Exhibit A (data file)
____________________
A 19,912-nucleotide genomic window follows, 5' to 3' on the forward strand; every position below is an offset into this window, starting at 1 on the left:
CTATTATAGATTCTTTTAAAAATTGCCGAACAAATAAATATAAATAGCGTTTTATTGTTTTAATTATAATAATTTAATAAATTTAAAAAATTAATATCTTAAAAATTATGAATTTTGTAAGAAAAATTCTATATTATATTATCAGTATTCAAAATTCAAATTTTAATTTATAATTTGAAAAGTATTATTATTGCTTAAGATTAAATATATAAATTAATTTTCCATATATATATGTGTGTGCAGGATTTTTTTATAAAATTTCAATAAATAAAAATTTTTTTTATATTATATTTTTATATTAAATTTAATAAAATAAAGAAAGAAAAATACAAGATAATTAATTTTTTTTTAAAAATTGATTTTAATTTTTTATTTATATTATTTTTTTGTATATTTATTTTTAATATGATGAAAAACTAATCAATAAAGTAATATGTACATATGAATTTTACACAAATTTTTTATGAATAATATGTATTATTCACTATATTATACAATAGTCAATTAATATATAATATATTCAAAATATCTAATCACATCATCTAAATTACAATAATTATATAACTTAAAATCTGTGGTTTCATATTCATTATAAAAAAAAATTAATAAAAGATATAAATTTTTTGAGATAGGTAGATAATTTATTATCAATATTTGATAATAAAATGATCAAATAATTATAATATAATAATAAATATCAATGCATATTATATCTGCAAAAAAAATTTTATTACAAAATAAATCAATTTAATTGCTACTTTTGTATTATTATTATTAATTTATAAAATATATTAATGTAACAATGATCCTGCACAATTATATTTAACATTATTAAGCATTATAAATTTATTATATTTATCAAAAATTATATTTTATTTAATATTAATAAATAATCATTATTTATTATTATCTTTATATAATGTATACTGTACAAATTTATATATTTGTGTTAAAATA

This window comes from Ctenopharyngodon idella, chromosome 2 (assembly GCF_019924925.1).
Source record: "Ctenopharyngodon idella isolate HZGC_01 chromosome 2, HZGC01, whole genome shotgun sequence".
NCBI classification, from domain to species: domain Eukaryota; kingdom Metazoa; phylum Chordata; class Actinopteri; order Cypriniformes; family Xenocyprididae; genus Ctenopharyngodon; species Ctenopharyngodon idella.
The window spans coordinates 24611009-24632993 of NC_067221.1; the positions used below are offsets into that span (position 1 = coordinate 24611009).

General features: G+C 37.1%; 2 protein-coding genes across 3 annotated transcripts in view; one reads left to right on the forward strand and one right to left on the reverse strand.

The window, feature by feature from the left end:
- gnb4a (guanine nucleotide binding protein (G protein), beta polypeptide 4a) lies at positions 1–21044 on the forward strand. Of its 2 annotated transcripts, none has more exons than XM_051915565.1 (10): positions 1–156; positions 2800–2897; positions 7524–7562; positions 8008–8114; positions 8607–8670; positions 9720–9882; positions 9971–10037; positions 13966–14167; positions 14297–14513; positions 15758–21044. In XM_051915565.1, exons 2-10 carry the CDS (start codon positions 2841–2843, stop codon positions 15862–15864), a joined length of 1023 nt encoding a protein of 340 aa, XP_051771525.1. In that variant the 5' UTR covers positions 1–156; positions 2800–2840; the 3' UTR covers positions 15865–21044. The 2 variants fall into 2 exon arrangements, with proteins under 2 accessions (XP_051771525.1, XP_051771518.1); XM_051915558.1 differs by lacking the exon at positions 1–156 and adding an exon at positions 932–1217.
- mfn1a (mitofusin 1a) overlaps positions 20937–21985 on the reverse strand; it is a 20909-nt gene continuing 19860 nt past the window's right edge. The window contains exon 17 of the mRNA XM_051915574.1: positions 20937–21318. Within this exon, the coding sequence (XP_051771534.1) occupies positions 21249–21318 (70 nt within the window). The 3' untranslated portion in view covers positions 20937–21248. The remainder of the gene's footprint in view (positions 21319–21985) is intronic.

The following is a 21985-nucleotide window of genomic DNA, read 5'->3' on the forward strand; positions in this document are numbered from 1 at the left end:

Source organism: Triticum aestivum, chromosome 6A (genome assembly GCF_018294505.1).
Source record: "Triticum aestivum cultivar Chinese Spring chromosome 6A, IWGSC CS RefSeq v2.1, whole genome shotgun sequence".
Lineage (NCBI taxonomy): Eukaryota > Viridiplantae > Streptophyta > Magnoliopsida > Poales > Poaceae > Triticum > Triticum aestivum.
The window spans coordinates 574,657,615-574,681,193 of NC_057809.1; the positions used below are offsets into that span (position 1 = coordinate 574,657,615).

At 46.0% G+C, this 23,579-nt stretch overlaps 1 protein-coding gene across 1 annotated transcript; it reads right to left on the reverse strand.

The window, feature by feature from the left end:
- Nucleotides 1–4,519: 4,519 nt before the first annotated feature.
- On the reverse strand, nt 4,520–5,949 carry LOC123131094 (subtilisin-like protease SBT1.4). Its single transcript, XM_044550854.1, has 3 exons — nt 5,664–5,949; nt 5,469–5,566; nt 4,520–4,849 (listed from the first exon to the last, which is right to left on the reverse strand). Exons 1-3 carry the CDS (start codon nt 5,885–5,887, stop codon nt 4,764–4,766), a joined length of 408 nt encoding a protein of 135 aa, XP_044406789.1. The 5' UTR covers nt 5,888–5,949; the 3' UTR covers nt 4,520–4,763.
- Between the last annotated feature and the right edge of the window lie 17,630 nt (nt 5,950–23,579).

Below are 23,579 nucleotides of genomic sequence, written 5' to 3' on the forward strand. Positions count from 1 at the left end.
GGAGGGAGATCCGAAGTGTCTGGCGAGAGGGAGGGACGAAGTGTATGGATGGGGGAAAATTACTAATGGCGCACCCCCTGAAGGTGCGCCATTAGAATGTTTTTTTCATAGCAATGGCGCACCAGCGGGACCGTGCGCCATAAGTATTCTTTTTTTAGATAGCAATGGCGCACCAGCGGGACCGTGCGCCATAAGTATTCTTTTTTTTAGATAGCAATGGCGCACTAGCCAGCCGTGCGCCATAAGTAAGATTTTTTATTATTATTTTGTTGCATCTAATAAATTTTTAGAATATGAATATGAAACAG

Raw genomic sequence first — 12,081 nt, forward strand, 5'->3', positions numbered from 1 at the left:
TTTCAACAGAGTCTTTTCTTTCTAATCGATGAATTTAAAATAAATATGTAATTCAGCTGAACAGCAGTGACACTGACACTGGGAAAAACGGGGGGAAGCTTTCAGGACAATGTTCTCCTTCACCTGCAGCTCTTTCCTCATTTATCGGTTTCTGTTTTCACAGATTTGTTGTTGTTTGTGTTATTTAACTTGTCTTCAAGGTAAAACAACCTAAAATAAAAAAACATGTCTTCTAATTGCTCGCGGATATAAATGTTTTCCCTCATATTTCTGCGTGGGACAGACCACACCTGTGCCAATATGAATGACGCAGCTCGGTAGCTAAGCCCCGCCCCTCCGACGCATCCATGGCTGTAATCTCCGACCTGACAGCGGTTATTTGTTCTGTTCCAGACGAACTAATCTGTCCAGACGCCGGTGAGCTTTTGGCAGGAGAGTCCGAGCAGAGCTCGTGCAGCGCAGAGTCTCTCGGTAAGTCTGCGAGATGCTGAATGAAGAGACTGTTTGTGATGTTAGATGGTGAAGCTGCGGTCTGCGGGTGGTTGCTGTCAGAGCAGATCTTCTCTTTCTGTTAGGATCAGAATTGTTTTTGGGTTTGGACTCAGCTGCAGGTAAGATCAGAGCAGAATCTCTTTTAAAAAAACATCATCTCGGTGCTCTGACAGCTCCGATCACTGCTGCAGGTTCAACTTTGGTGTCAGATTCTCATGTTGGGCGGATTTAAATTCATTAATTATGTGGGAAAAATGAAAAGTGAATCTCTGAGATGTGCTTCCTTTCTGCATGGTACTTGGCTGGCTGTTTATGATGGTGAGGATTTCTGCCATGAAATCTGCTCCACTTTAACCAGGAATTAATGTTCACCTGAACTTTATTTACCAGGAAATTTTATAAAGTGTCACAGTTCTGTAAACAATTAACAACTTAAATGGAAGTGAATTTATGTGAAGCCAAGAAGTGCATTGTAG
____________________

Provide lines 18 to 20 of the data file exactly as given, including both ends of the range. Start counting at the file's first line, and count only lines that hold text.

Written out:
- Nucleotides 1–4,519: 4,519 nt before the first annotated feature.
- On the reverse strand, nt 4,520–5,949 carry LOC123131094 (subtilisin-like protease SBT1.4). Its single transcript, XM_044550854.1, has 3 exons — nt 5,664–5,949; nt 5,469–5,566; nt 4,520–4,849 (listed from the first exon to the last, which is right to left on the reverse strand). Exons 1-3 carry the CDS (start codon nt 5,885–5,887, stop codon nt 4,764–4,766), a joined length of 408 nt encoding a protein of 135 aa, XP_044406789.1. The 5' UTR covers nt 5,888–5,949; the 3' UTR covers nt 4,520–4,763.
- Between the last annotated feature and the right edge of the window lie 17,630 nt (nt 5,950–23,579).